Mike Pittinaro's Supra Rotor Conversion

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Imperialists! I come to you this day (January 29, 2002, to be precise) bearing tidings of great joy! The Budd Brake Supra Rotor Conversion was successful! I will get on to The Solution below, but, as a refresher, you may want to bone up on the background of this little project.

You see, I, like many of you reading this page, own an Imperial shod with the now-infamous Budd Disk Brakes. These are 4 piston, fixed caliper brakes that were somewhat revolutionary at the time, but as of late have become a Royal Pain in the Ass to acquire parts for. The brakes were used on all Imperials made in 1967 and 1968, and most that were made in 1969, before the Chrysler Corporation (hereby known as Ma Mopar) switched to the floating single caliper design for the Fuselage Imps.

At any rate, one of the hardest parts to find is the brake rotors for these setups. The rotors themselves are made out of unobtainium, a very rare and highly precious material, which is generally sold by weight. As the rotors are fairly heavy, this causes their price to be somewhere in the range of $300 to $400 each.

In all seriousness, I believe that there may be an alternative to shucking out a week's take home pay for a pair of lousy brake rotors. Going on some information supplied to me by various members of the IML (Imperial Mailing List), I decided to try using rotors from a Toyota Supra. Specifically, I ordered a pair of rotors for a 1986-92 Toyota Supra. Now, of course, you don't get something for nothing, so here's a breakdown of the situation

This picture and the one to the right show the two rotors side by side. As you can tell, the outer diameter of the two rotors is identical, as is the outer diameter. (11.8" and 7.3", respectively) Also, the bolt pattern is the same (4.5"). The overall Supra disc thickness is about 0.005" less than a new Budd rotor (based on my '67 FSM spec's), which is minimal and will actually work out well as aftermarket pads are generally a little thicker than those of the OEM variety. The venting is different, but if anything it appears that the Supra rotor has a thicker disc surface. Of course, my Imp rotor has been turned down so much its just about paper thin anyway. :(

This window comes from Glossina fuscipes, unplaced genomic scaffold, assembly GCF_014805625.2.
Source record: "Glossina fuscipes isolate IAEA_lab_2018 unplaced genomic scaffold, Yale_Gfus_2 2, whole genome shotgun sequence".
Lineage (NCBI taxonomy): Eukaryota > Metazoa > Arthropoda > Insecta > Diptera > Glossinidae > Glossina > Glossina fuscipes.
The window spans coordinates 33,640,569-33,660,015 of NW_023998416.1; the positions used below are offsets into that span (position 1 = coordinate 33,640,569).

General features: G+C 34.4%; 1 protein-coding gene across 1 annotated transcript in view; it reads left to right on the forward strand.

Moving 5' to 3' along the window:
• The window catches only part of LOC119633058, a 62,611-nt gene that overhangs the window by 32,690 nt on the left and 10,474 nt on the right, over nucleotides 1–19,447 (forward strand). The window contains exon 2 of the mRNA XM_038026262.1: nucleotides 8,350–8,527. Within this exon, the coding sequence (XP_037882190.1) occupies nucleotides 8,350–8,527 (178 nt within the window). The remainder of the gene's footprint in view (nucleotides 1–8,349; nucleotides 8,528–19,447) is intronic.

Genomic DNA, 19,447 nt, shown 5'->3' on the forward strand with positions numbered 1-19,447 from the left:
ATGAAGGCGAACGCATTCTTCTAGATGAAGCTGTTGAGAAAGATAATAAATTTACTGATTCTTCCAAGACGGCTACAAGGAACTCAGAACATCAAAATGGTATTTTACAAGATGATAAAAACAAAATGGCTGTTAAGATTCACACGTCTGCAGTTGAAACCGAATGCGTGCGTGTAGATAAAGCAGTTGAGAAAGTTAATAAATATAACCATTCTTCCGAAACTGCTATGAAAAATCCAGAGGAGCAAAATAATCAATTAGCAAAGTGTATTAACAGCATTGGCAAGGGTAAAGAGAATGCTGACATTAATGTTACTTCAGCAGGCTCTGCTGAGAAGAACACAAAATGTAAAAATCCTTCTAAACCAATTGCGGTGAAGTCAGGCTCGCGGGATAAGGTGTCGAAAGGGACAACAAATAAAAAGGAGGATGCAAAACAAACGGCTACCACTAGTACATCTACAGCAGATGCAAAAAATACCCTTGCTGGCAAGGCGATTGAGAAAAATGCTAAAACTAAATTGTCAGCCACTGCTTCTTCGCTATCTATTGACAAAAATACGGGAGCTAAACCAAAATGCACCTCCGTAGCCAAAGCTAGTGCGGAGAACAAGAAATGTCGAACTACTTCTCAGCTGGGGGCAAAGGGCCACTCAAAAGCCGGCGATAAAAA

Remember what I said about not getting something for nothing? Well, here's the kicker. The main difference between the Budd Rotor and the Supra Rotor is their tower height, or the distance between the top of the disk surface and the top of the mounting flange. You can see it in the picture to your left. The Supra Rotor (the shiny one) has a tower that is 0.4" taller than the Budd Rotor.

OK, so here's the situation: Somehow we need to delete the effects of this additional 0.4" so that the entire assembly will line up correctly. There are several ways in which we can accomplish this. We could remove 0.4" from the surface of the Supra disk tower. This would be the best thing to do, as it would leave the Imp unmodified, but unfortunately the Supra rotor is only 0.2" thick at the mouning surface at the top of the tower. So this option is out completely.



The second option would be to move the caliper assembly inboard (towards the center of the car). At first, I thought that this would be the way to go. Unfortunately, two things prevent this. First, the disc rotor would be 0.4" closer to the baffle, and would actually interfere with some protrusions on the baffle. (see picture below) However, the inner radius of the disk could be ground at a 45 degree angle to accomodate these protrusions, as they are all located near the inner radius of the disc




As you can see from the pictures, however, it is impossible to move the caliper inboard without grinding down either the caliper itself (entailing removing and machining the precious caliper- ick), or the caliper mounting surface on the car (entialing removing the entire mounting assembly from the car and machining it- double ick!)





The Solution!

OK, so we can't just machine down the Supra rotor tower 0.4", and we can't move the caliper inboard 0.4", so what's the solution? (sidebar: all engineering problems have solutions. Its just a matter of time and money. You may quote me on that.)

The solution is to machine down the face of the hub (which bolts to the disc and thus locates the disc laterally with respect to the car) 0.4". As you can see from the above picture, we have the hub on the left. The surface which mates to the disc must be taken down 0.4".

Before we do this, however, we must make sure that certain parameters will not be adversely affected. First, lets look at the 5 bolts which hold the rotor to the hub:
As you can see, the bolt protrudes through the current rotor 0.7". thus, we need to make sure that the tapped depth in the hub is at least 0.7" plus 0.4" or 1.1". It is in fact 1.2", so we are safe here. When we machine 0.4" off the hub, it will be 1.1" minus 0.4" or 0.8" deep. You can see by the picture on the right my attempt to show a measurement of the hub width. *sheepish grin* The flash overpowered the numbers on the rule, but you can take my word for it that the hub is 1.4 inches wide, thus the tap must be going all but 0.2" into it.